Who is Julie Smith?

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College Professor

Speaker/Presenter

Author

Social Media Apologist

Media Literacy Evangelist

The “official” Julie Smith description:  Julie has been teaching media literacy and media-related classes at the university level since 1997.  She holds her B.A. in Public Relations from the University of Tulsa and her M.S. in Mass Communication from Southern Illinois University – Edwardsville.  Julie currently teaches at both Webster University and SIUE.

She is the author of “Master the Media: How Teaching Media Literacy Can Save Our Plugged-In World” and over the last three years has traveled all over the U.S and Europe helping teachers and parents with media literacy, digital citizenship, classroom engagement and social media.  Julie is currently working on a book advocating for more engagement in the college classroom.

Julie is on the Leadership Council of the National Association for Media Literacy and the Executive Board for the Gateway Media Literacy Project.

  The “unofficial” Julie Smith description:  

Control Enthusiast

Diet Coke Addict /  Boy Mom

Media literacy has been my passion since 1997, and I will talk about it to anyone who will listen.  Worst thing ever said about me as a professor?  “She took the joy out of watching ‘Jersey Shore’ for me.”  The best thing?  “I never played games on my computer ONCE during her classes.”

I teach media courses as an adjunct at two universities, (Webster University  & Southern Illinois University -Edwardsville) which means my office is the dining room table.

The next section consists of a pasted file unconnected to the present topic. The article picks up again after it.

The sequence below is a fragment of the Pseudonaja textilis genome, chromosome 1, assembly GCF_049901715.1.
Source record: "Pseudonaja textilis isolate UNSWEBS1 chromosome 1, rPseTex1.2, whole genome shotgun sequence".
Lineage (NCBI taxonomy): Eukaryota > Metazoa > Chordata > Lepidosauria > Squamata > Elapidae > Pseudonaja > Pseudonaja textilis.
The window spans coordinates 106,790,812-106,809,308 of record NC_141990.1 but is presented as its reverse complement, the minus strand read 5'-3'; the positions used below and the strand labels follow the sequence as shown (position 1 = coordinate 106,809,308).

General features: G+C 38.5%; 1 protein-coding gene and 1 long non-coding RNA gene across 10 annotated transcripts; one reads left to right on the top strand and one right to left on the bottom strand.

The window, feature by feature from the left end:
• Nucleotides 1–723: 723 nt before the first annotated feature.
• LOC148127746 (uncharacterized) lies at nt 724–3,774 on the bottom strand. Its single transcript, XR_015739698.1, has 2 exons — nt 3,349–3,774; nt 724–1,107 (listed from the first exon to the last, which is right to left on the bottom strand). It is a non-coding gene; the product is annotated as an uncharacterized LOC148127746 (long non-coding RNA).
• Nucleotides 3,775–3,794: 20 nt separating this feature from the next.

I also travel around preaching about media literacy and digital citizenship.  Why yes, I do have a box of my books in the trunk at all time!  I’m like an indie band selling CDs.

My current passions are researching how/why people share false information online.  In fact, I think the “verifying before sharing” idea should be a huge part of digital citizenship education.

Many people ask me to do my “internet safety” speech.  I don’t do an “internet safety” speech.  Even calling it “internet safety” implies that the internet is dangerous and something we need to fear.

Instead, I advocate less preaching and more coaching when it comes to digital citizenship education.

Whatever you call it – media literacy, digital literacy, digital citizenship, news literacy – it all boils down to one thing:

CRITICAL THINKING

Some Favorite Things:

  • Genealogy (ask me about my ggggfather who was born July 4, 1776!)
  • Watching my three teenage sons play in their bands
  • Netflix binging
  • Buying groceries and then buying more groceries
  • Collecting fakes posted by my friends on Facebook
  • My Dad’s 90th Birthday Party
  • Seeing Omaha Beach in Normandy with my boys
  • Diet Coke

And in the Spirit of Keeping Things Honest Online….Things that Didn’t Go Very Well Last Year 

  • Planned something I thought my students would love but they just stared at me blankly
  • Gave a talk on digital citizenship to some high schoolers and then spent the next week reading nasty tweets about myself – from them
  • Went to give a talk to a parent group and only two people showed up (who weren’t even parents!)
  • I fell for an online hoax because I am so liable to believe bad things about cable news
  • Had my laptop freeze up during a presentation where the keynoter just HAPPENED to be there
  • I received a scathing email from someone about how much they hated my book (ouch)
  • A brilliant student emailed me after class to tell me how I missed a perfect chance for an important discussion (and she was absolutely right)
  • An online student failed my class and missed graduation
  • The moderator at a conference lost track of time and so then I only had seven minutes for my talk

But the glass is half full, folks.  Always half full.

 

Professional Affiliations: